ANAHEIM -- Although manager Ned Yost maintained throughout Spring Training that he wouldn't name a replacement for disabled closer Joakim Soria, on Thursday he did pick Jonathan Broxton for that role, at least initially.
Broxton, a two-time All-Star when he was the Dodgers' closer, got the nod over Greg Holland by virtue of his experience.
"If we got a save situation in the eighth inning, then Holland's coming in and we're going to turn it over to Broxton [in the ninth]," Yost said.
But Yost will not lean on Broxton, who is coming off elbow surgery, on a daily basis at this point.
"If we get into two or three save situations in a row, Broxton will get two of three and Holland will get one. I'm not going to pound Broxton out there two and three and four days in a row," Yost said.
"The roles will define themselves, but that's how we're starting it. We're starting with Broxton closing it out, Holland in the eighth and then we'll have [Jose] Mijares, [Aaron] Crow, [Tim] Collins and [Kelvin] Herrera [as the] guys from the third inning on to the seventh inning. By that, I mean I've told them I want them focused in on the game from the third inning on. Because if we get in trouble in the third or fourth inning, I'm going to bring one of those guys in to stop the bleeding and then put [Everett] Teaford in the game to get us to our backend guys."
In short, if trouble strikes a starter early in the game, Yost's plan is to counterattack with his best available reliever to put out the fire, then go to his long man, Teaford, to start the next inning.
"I want to stop it, I want to keep us in the game," Yost said. "Too many times, I've put the long guy in and the game gets out of hand. I want to put one of my best relievers in the game right there to stop it, even though it's in the third inning. Then, bring in Teaford and he, hopefully, can get us through two or three to get us back to our guys where we can battle back and get into the game. So it doesn't get away from us real early."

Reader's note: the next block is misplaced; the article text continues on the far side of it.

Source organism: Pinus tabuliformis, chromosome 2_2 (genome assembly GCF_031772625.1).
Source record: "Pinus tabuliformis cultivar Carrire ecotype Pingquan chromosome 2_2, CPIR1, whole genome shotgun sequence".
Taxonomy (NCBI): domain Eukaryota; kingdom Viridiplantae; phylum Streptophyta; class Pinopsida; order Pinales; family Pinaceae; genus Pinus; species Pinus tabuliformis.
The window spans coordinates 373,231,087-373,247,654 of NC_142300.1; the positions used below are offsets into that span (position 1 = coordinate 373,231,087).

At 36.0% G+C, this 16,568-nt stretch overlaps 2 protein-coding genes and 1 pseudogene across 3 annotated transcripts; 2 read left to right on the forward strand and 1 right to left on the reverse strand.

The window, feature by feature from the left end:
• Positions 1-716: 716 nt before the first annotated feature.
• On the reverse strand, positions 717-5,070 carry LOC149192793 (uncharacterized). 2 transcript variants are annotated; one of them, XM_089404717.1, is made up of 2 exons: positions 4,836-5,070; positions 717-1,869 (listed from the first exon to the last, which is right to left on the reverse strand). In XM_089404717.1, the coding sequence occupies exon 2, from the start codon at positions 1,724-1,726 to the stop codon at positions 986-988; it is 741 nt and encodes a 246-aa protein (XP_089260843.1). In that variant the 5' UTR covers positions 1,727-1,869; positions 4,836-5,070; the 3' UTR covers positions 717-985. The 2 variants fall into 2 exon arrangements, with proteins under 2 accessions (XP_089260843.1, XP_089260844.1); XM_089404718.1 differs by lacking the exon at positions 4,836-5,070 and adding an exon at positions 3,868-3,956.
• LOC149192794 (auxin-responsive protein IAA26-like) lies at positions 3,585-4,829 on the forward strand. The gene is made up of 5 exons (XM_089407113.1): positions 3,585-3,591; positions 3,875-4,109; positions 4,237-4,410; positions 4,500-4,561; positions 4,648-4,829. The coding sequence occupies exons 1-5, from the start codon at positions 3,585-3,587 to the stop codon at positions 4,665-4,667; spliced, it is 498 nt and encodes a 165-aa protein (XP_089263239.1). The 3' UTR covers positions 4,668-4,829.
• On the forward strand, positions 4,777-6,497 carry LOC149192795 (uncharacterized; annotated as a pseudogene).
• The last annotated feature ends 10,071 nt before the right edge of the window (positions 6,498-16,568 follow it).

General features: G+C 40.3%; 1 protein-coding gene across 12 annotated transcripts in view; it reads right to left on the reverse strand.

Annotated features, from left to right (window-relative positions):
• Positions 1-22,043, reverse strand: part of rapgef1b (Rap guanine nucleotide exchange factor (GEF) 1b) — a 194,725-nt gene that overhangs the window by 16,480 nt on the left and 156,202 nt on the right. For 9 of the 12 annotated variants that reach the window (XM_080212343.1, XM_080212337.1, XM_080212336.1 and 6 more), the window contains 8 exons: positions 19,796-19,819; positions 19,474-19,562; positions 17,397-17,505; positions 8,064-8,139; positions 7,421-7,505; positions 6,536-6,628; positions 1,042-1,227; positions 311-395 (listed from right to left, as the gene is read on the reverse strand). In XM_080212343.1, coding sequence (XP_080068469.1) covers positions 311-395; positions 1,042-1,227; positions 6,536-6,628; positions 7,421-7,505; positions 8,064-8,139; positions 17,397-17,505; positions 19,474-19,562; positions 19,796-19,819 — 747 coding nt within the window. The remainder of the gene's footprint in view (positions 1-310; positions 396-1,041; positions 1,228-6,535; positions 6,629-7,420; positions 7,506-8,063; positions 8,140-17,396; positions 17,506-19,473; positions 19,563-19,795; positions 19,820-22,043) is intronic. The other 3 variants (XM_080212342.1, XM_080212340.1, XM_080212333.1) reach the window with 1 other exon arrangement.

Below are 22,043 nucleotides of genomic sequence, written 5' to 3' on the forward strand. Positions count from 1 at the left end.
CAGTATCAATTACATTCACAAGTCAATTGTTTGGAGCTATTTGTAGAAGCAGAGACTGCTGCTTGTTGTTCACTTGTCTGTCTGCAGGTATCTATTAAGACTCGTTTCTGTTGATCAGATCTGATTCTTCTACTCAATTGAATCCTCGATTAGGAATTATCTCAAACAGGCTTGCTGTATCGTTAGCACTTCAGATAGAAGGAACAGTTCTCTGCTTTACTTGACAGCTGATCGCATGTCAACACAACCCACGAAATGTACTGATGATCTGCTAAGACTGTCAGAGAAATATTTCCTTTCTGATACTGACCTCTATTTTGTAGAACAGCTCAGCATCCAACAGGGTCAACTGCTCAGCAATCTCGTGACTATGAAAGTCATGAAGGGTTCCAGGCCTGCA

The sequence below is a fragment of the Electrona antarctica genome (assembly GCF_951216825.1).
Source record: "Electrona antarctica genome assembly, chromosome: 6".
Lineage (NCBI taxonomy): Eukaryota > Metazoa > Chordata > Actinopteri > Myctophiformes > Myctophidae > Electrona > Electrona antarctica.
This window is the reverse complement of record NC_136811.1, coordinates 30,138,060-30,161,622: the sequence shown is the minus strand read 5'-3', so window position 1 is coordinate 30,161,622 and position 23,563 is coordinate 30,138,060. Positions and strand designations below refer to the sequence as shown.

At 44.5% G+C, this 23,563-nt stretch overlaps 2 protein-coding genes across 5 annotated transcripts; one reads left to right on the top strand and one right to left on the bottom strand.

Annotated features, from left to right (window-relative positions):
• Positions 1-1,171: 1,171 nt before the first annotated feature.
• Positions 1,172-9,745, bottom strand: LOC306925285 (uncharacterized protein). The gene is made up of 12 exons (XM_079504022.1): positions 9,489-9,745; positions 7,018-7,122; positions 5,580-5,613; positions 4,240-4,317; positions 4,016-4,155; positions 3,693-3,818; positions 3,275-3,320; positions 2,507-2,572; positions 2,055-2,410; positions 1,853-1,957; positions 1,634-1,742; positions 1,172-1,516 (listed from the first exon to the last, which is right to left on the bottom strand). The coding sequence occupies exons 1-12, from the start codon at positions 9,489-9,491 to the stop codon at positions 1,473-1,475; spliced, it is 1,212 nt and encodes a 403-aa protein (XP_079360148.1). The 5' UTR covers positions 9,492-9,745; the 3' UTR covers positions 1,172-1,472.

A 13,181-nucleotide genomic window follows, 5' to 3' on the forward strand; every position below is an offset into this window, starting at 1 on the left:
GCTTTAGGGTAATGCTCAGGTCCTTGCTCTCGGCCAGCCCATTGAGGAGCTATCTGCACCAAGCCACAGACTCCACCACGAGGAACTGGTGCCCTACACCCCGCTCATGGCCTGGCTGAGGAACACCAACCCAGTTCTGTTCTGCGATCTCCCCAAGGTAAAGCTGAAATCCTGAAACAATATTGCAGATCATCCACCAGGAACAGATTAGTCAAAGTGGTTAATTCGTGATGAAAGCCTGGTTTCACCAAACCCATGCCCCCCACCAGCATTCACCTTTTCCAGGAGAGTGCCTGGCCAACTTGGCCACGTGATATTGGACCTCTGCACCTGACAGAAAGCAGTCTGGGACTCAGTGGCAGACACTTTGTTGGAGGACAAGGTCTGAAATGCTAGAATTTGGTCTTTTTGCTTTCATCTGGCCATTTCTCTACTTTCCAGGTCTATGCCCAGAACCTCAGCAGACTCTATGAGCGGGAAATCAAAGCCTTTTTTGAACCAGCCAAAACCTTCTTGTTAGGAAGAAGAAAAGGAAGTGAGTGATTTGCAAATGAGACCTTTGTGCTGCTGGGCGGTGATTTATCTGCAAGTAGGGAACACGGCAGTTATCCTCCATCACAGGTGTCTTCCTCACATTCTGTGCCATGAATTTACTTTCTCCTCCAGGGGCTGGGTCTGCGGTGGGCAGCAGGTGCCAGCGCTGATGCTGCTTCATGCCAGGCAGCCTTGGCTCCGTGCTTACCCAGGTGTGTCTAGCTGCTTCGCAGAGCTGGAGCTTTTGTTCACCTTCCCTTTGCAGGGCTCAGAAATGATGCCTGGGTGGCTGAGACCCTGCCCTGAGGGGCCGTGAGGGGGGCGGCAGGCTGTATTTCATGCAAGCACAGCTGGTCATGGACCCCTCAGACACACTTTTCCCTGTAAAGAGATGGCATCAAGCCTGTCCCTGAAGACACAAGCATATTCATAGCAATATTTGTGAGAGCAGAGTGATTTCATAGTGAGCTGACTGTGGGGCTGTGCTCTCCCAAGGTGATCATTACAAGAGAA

Betancourt gets call at second in opener
ANAHEIM -- Yuniesky Betancourt will get the nod over Chris Getz as the Royals' starting second baseman for Friday night's opener against the Angels. Reason?
"Offensive numbers against this club," Yost said at Thursday's workout. "They're both quality defenders. Yuni's got good matchup numbers against all three starters. Getzy's numbers are a little bit better against [Ervin] Santana, and we'll make a decision on Sunday which one plays."
Betancourt is 12-for-42 (.286) against Opening Night starter Jered Weaver, compared to Getz's 1-for-5 (.200.). Against Game 2 starter Dan Haren, Betancourt is 10-for-24 (.417), while Getz is 0-for-5.
Getz does hold a big advantage vs. Santana: hitting 9-for-21 (.429), compared to Betancourt's 14-for-51 (.275).
Against the current Angels pitching staff as a whole, Getz has batted .304 to Betancourt's .287.
Betancourt is apparently recovered from a slight right ankle sprain suffered when he caught his spikes and fell while taking a swing in a recent game, although he kept playing.
"It stiffened up that night. He tweaked it again a little bit getting out of the shower," Yost said "That's why we took the precaution of not playing him the last two days. I'm 90 percent sure he's going to be fine, and we'll see after the workout [on Thursday]."
Betancourt was fine and he'll be in there.
Moustakas set to play in home territory
ANAHEIM -- This is home territory for Mike Moustakas, who is from nearby Northridge, and it's where he made his Major League debut last June 10. Now, he's back for his first Major League Opening Day.
"This is home, we're about an hour down the road. My first big league game, first Major League appearance was here, it's pretty cool," Moustakas said. "First Opening Day is going to be here, and I think I'm in the exact same locker, too. It brings back some awesome memories of that first day."
He got his first hit in the sixth inning of that game, a single to right field off the Angels' Ervin Santana. The next night, he got his first home run in the fourth inning against Joel Pineiro.
"I got the first one out of the way quick, and it took a little while to get the next couple," he said.
In fact, Moustakas didn't hit his second home run until Sept. 13. But he got four that month and finished the season with five.
As he did in his first big league series, he'll have his own rooting section.
"Good amount, lot of family and friends. I've been getting requests for tickets already, so I'm trying to make everybody happy. We've got to pay for the tickets, so 40 tickets starts adding up a little bit," he said, laughing.
Whatever it costs, it's worth it to him.
"This is real special," Moustakas said.
Dick Kaegel is a reporter for MLB.com. This story was not subject to the approval of Major League Baseball or its clubs.